报告题目：Dynamics of Social Interactions and Agent Spreading in Social Insect Colonies: Effects of Environmental Events and Spatial Heterogeneity
摘要：The relationship between division of labor and individuals’ spatial behavior in social insect colonies provides a useful context to study how social interactions influence the spreading of agent (which could be information or virus) across distributed agent systems. In social insect colonies, spatial heterogeneity associated with variations of individual task roles, affects social contacts, and thus the way in which agent moves through social contact networks. We used an Agent Based Model (ABM) to mimic three realistic scenarios of agent spreading in social insect colonies. Our model suggests that individuals within a specific taska interact more with consequences that agent could potentially spread rapidly within that group, while agent spreads slower between task groups. Our simulations show a strong linear relationship between the degree of spatial heterogeneity and social contact rates, and that the spreading dynamics of agents follow a modified nonlinear logistic growth model with varied transmission rates for different scenarios. Our work provides an important insights on the dual-functionality of physical contacts. This dual-functionality is often driven via variations of individual spatial behavior, and can have both inhibiting and facilitating effects on agent transmission rates depending on environment. The results from our proposed model not only provide important insights on mechanisms that generate spatial heterogeneity, but also deepen our understanding of how social insect colonies balance the benefit and cost of physical contacts on the agents’ transmission under varied environmental conditions.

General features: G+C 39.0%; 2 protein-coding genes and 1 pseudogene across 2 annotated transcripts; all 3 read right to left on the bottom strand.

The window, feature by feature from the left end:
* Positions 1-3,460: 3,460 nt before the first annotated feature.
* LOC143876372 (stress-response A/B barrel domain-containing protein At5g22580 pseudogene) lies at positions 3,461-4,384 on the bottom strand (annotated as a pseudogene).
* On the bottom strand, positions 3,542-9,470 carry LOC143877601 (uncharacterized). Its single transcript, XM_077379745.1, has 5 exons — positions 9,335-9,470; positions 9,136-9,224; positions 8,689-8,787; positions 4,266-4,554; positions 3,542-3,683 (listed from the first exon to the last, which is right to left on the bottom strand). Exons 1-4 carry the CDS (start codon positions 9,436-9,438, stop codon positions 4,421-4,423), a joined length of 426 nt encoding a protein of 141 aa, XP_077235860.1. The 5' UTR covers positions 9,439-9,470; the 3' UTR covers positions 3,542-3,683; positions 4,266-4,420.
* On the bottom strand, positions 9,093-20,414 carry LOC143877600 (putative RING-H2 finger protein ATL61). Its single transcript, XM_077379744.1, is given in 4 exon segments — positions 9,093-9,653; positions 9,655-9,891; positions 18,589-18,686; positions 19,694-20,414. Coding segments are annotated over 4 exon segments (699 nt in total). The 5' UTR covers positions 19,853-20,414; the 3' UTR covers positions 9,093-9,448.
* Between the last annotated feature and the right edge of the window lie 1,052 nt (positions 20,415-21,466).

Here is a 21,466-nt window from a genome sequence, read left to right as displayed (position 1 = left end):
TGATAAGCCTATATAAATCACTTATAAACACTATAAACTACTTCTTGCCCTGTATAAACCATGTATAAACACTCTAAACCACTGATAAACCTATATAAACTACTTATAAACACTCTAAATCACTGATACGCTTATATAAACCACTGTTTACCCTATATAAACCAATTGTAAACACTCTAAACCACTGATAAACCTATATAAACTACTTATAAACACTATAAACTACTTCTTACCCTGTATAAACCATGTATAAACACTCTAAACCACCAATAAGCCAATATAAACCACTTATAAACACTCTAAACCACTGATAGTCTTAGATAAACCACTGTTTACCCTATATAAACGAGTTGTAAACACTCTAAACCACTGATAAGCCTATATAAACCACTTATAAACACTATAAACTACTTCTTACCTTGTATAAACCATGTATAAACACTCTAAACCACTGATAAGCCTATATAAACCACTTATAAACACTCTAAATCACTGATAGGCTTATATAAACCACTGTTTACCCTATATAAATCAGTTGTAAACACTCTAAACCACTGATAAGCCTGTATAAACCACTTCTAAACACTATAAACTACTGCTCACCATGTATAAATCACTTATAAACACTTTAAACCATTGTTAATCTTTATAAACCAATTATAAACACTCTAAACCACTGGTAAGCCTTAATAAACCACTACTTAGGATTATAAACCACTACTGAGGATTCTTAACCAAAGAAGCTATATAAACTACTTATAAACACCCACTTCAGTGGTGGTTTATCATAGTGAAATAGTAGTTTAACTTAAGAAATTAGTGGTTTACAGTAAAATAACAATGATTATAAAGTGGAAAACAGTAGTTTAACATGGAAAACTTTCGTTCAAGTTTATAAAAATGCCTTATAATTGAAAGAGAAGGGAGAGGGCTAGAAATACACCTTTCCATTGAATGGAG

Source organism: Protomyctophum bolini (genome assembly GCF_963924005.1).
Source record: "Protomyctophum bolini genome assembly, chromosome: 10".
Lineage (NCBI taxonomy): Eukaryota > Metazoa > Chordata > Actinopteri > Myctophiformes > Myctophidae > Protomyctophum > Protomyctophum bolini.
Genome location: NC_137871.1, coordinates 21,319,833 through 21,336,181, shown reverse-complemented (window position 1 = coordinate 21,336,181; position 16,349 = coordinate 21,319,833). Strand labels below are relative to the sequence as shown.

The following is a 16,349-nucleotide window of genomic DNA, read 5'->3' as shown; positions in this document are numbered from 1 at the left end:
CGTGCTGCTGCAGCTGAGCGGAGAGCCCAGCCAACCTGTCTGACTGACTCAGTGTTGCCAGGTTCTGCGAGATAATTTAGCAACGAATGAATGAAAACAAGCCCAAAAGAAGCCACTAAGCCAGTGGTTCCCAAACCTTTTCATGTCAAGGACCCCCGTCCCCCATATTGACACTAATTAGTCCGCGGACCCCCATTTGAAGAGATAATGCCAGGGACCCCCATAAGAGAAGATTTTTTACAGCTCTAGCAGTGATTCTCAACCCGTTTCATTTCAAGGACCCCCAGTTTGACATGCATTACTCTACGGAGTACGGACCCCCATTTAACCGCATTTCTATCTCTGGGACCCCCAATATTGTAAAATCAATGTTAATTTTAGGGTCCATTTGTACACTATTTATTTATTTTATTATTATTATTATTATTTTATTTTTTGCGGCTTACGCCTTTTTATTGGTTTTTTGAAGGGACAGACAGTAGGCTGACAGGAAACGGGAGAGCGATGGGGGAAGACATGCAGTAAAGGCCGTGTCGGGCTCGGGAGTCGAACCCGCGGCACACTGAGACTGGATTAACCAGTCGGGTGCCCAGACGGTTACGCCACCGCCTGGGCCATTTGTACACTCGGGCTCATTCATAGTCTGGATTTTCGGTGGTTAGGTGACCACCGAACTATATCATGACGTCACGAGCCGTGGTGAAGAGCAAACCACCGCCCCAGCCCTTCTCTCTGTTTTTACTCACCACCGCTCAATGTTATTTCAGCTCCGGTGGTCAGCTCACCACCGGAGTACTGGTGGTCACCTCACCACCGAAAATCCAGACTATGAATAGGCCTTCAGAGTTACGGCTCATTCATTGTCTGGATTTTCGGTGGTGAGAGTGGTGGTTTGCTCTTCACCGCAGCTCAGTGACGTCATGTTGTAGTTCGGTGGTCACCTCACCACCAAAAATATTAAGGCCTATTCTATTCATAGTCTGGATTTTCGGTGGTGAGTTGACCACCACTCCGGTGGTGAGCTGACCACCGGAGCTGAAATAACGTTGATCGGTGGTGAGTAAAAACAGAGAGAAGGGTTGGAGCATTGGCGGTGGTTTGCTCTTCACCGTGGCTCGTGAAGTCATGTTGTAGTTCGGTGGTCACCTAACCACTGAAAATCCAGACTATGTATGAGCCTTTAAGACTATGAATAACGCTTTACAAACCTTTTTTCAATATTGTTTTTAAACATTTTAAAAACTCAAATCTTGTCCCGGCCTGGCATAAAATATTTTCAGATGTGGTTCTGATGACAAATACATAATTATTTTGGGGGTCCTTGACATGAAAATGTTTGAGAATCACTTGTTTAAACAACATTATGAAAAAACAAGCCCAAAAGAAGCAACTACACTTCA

报告人简介： Dr.Kang is a Professor in Applied Mathematics at Arizona State University (ASU) where she obtained her PhD in 2008. Her research includes both modeling and theoretical components. The theoretical component involves the study of ecological and evolutionary dynamics pertaining to complex, adaptive systems. This research is often of keen interest to biologists, ecologists, epidemiologists and social scientists. The modeling component explores various modeling techniques, related to experiments and / or key hypotheses, designed to gain a better understanding both quantitatively and qualitatively of biological and social behaviors, structures and processes. Recently, Dr. Kang has been focusing on Complex Adaptive Systems and Population Dynamics of honeybee which are supported by many grant agencies such as NSF, Department of Defense, and The James S. McDonnell Foundation 21st Century Science Initiative in Studying Complex Systems Scholar Award. Dr. Kang is actively involved in encouraging women and girls to study and to have active careers in the mathematical sciences. She graduated 6 PHDs, 8 Masters and mentored more than 30 undergraduates (e.g., honor undergraduates). Most of these students are women or minorities.